However, the effectiveness of prison sentences can be overstated, and in many cases criminal proceedings and police raids suffice to achieve anti-counterfeiting aims. Moreover, under criminal law, victims and defendants can resolve minor disputes quickly through alternative dispute resolution, before the case comes before a judge.

It seems, therefore, that the Mexican regime offers suitable tools and remedies to enforce IP rights, even though the law could be strengthened in places. It is also important to bear in mind that counterfeiting raises industry-specific issues, and an effective enforcement strategy will adjust itself accordingly.

Counterfeiting on e-commerce platforms

Many retail purchases are not made in brick-and-mortar shops, but rather through online platforms such as Amazon, Mercado Libre and eBay. This may represent significant progress in the ways in which consumers shop, but unfortunately it also creates a new channel for counterfeiters.

Studies have shown that e-commerce’s popularity can be put down to:

  • purchasers wanting something that they cannot find in stores;
  • international prices being in most cases lower than national ones; and
  • the possibility of buying goods online that are not available domestically.

However, high demand has increased the number of counterfeit products available online, and third parties exploit these electronic platforms to hawk counterfeit items while infringing trademarks and copyrights.

In Mexico, rights holders will find it even more difficult to initiate the aforementioned proceedings against online counterfeiters. An unintended consequence of the Federal Data Privacy Law is that by limiting the personal information available on these types of platforms, counterfeiters can easily conceal their identities. Further, online marketplaces facilitate international retail, but trademark protection relies heavily on legal effects in the territory of registration. And, while owners’ enforcement powers against online infringers are reduced, their customers are more vulnerable to counterfeiters. Factors such as poor image quality inhibit online consumers from easily identifying authentic goods.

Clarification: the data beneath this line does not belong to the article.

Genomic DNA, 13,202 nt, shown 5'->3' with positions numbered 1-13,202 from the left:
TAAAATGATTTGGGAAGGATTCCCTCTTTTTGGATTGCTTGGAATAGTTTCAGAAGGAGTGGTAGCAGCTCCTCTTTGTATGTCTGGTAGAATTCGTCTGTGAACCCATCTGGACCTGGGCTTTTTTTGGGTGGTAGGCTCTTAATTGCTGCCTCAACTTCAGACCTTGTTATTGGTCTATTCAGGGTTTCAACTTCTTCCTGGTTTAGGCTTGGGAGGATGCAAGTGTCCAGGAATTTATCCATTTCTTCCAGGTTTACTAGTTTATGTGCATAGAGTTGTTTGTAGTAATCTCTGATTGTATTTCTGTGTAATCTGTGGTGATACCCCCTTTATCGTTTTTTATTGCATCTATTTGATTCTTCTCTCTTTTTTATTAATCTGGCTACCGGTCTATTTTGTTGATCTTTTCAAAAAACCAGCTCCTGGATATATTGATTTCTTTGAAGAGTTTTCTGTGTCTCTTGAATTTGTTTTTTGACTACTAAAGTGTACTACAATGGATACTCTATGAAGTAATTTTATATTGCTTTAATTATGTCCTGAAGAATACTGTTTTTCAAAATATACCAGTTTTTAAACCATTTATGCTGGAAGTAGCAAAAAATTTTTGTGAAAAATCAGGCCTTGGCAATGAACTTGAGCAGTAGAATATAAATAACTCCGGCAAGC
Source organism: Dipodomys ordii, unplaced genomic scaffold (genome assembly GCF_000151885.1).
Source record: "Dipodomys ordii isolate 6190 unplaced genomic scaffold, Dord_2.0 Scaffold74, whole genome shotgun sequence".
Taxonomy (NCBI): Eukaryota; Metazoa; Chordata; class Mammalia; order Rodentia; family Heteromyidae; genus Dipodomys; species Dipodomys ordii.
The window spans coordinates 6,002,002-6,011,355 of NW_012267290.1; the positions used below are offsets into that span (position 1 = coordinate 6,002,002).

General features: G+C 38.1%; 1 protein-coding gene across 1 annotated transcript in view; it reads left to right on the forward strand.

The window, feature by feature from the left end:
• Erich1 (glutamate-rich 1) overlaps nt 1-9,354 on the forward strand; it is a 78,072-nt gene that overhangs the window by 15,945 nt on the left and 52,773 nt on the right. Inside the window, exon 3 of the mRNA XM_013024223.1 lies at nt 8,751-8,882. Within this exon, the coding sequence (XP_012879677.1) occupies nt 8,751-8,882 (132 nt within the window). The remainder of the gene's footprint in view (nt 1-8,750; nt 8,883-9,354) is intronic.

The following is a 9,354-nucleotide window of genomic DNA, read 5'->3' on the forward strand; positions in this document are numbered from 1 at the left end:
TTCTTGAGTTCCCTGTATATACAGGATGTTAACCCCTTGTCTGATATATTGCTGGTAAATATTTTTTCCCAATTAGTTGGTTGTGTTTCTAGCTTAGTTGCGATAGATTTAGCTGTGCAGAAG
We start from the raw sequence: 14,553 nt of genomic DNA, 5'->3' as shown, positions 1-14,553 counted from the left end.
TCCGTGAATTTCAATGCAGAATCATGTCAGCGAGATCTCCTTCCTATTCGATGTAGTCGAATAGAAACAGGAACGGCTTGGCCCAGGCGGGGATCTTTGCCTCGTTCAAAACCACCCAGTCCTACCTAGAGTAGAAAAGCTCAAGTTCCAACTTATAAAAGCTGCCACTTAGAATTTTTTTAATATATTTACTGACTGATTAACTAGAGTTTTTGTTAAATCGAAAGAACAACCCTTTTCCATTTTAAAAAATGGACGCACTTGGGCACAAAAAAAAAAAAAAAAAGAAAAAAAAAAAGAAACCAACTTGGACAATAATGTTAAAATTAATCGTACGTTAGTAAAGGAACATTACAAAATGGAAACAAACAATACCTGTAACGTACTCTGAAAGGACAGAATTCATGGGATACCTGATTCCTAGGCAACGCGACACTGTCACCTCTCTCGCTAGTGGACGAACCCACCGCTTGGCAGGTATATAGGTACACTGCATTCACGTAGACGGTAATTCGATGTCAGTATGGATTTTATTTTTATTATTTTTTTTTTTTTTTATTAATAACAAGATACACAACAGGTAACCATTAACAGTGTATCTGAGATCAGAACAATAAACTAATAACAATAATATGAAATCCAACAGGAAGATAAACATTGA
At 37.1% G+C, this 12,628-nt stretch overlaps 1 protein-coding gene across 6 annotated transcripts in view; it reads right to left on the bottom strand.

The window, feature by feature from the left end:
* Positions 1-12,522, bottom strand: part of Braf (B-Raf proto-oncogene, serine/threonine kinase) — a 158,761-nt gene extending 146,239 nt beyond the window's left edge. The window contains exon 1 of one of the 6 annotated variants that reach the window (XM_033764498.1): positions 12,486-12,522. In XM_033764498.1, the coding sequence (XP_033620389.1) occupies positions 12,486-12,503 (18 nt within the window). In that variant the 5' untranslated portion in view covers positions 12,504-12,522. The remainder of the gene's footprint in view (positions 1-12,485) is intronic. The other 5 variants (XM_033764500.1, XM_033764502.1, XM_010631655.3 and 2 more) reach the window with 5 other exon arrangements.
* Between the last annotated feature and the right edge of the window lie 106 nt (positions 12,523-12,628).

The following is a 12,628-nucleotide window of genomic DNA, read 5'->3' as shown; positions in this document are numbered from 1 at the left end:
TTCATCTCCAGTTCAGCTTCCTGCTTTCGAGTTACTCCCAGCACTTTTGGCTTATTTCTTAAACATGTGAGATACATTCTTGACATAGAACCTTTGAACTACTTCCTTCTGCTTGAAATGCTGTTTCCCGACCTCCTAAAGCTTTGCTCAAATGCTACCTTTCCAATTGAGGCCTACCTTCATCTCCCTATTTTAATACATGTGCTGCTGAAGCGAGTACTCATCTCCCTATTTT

With trademark registration offering limited protection, a number of e-commerce platforms have adopted brand protection programmes to assist IP holders in the fight against counterfeiting. Notice and takedown procedures provide a quick and easy solution for removing counterfeit goods, but stronger, more effective tools are needed to combat online piracy.

Future reforms

Recent discussions of legislative reform in both the judicial and administrative spheres raise hopes of more robust legislation and greater powers for the authorities to intercept counterfeit shipments. Better regulation of e-commerce websites to crack down on online infringement is also on the agenda. However, although Mexican legislature has a primary duty to bolster the anticounterfeiting regime, it is most important that IP owners continue to actively combat piracy and counterfeiting at all levels and using all available legal remedies to protect their interests and maintain consumer confidence.

Oliver Silva

Associate

[email protected]

Oliver Silva is an associate in Uhthoff Gómez Vega & Uhthoff’s litigation and IP protection department. His main practice focuses on trademark litigation and the fight against piracy and domain name conflicts. He is also actively involved in copyright protection matters and unfair competition and infringement actions against third parties. Mr Silva is an effective litigator and consultant with a unique focus on establishing strong strategies for clients and dealing with administrative appeals and judicial remedies at all levels.